Toobin: Fight over health care law will end up at Supreme Court
January 31st, 2011
03:01 PM ET

Toobin: Fight over health care law will end up at Supreme Court

[Updated at 10:28 p.m.] The fight over the health care reform law ruled unconstitutional by a federal judge on Monday will eventually be decided by the Supreme Court, said CNN senior legal analyst Jeff Toobin.

"This Supreme Court is very evenly divided between liberals and conservatives. Anthony Kennedy tends to be the swing vote. I would not be at all surprised that he would be the swing vote in this case as well," Toobin said.

"When you consider that this is the signature achievement of the Obama administration, and that it is hanging by a legal thread right now, it's a cause of great concern to supporters of the law."

Because the Florida judge ruled that the individual mandate, the part of the law that says everyone has to buy health insurance, is unconstitutional, “he says the whole law has to go out the window,” Toobin said.

Toobin said it is important to note that several federal judges have found the law constitutional.

"This is why we have a United States Supreme Court, to settle when judges disagree with each other," Toobin said.

The nine justices "have the last word," Toobin said. "Nobody can tell them what to do or when to do it."

[Updated at 5:37 p.m.] The U.S. Department of Justice says it plans to appeal the ruling of a federal judge in Florida, who earlier today struck down as unconstitutional key parts of the sweeping health care reform bill championed by President Obama.

[Updated at 3:47 p.m.] A federal judge in Florida has ruled unconstitutional the sweeping health care reform law championed by President Barack Obama, setting up what is likely to be a contentious Supreme Court challenge in coming months over the legislation.

Monday's ruling came in the most closely watched of the two dozen challenges to the law. Florida along with 25 states had filed a lawsuit last spring, seeking to dismiss a law critics had labeled "Obamacare."

Judge Roger Vinson, in a 78-page ruling, dismissed the key provision of the Patient Protection and Affordable Care Act - the so-called "individual mandate" requiring most Americans to purchase health insurance by 2014 or face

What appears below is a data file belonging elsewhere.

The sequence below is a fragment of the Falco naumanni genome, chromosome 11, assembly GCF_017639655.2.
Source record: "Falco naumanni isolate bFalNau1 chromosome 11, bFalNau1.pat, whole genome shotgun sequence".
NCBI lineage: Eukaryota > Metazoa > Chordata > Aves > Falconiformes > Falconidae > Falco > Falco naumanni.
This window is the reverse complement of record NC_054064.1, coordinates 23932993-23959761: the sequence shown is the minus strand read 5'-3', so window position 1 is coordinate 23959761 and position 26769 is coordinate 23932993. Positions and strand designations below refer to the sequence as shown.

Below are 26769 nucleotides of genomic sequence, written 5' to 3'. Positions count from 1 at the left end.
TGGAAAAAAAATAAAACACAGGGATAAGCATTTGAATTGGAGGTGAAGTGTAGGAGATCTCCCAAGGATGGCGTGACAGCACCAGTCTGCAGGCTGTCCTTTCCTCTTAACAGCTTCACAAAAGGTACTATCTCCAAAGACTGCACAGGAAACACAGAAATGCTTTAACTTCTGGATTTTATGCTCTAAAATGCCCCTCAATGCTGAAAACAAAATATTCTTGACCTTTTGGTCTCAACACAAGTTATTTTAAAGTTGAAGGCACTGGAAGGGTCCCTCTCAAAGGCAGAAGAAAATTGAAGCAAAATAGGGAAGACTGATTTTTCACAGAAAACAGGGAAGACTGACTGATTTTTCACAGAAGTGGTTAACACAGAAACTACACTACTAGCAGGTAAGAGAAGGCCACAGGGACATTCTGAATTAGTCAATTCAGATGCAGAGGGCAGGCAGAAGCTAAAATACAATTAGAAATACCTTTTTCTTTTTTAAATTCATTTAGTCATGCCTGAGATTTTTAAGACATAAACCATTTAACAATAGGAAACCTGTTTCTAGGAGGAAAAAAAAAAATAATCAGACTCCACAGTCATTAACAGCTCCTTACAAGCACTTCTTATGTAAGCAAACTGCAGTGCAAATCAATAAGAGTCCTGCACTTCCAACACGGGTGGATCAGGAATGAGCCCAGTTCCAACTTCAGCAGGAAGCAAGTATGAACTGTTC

stiff penalties.

"I must reluctantly conclude that Congress exceeded the bounds of its authority in passing the Act with the individual mandate. That is not to say, of course, that Congress is without power to address the problems and
Inequities in our health care system," Vinson wrote.

"Because the individual mandate is unconstitutional and not severable, the entire Act must be declared void. This has been a difficult decision to reach, and I am aware that it will have indeterminable implications. At a time
when there is virtually unanimous agreement that health care reform is needed in this country, it is hard to invalidate and strike down a statute titled 'The Patient Protection and Affordable Care Act.' "


Filed under: Health • Health care reform • Politics • Supreme Court
soundoff (1,747 Responses)
  1. ba rock

    All good communist must come to the aid of obama and the demorats! They belong in cuba

    January 31, 2011 at 3:28 pm | Report abuse |
  2. Hombre

    Lenders require homeowners insurance not the government. If you own your house free-and-clear you have every right to not carry insurance!

    January 31, 2011 at 3:28 pm | Report abuse |
  3. JAKE

    I required emergency medical assistance when I nearly cut off my thumb. I did not have Health Insurance. They put my thumb together and sent me on my way. When i got the bill it said 3,000 dollars. I told them I don't have insurance and they said "oh then it is only $900" i paid it and it cost less then the amount i would have spent on insurance.

    January 31, 2011 at 3:28 pm | Report abuse |
    • Troy

      And we paid the rest

      January 31, 2011 at 3:29 pm | Report abuse |
    • Scott

      Yeah, and if you had had insurance they would have paid $400 and screwed over the next guy who actually paid for it himself. Health insurance is the problem... not the lack of it. They strip down what they'll pay to almost nothing, so that the hospital charges those without (or car injury patients since there are no negotiated rates with them) astronomical prices to make up the difference. Then when normal people can't pay the $14,000 night in the hospital, they whine about people not paying. I had a $14k night in a hospital, two broken ribs, they sent me home the next day. No surgery, no solution, no cast, nothing. I would have been no better off that if I had just laid there on the ground for 24 hours. $14k... it got paid, but $14k? To this day I don't understand what service they supposedly provided to me that was supposed to be worth $14,000.

      January 31, 2011 at 3:36 pm | Report abuse |
  4. Troy

    Activist judges strike again. Just call it a tax and get over it already. Medicare and Medicare is the same thing this is. I am tired of paying for others lack of planning and not having health care. Buy it or die, don't use my premiums to get free health care at hospital emergency rooms.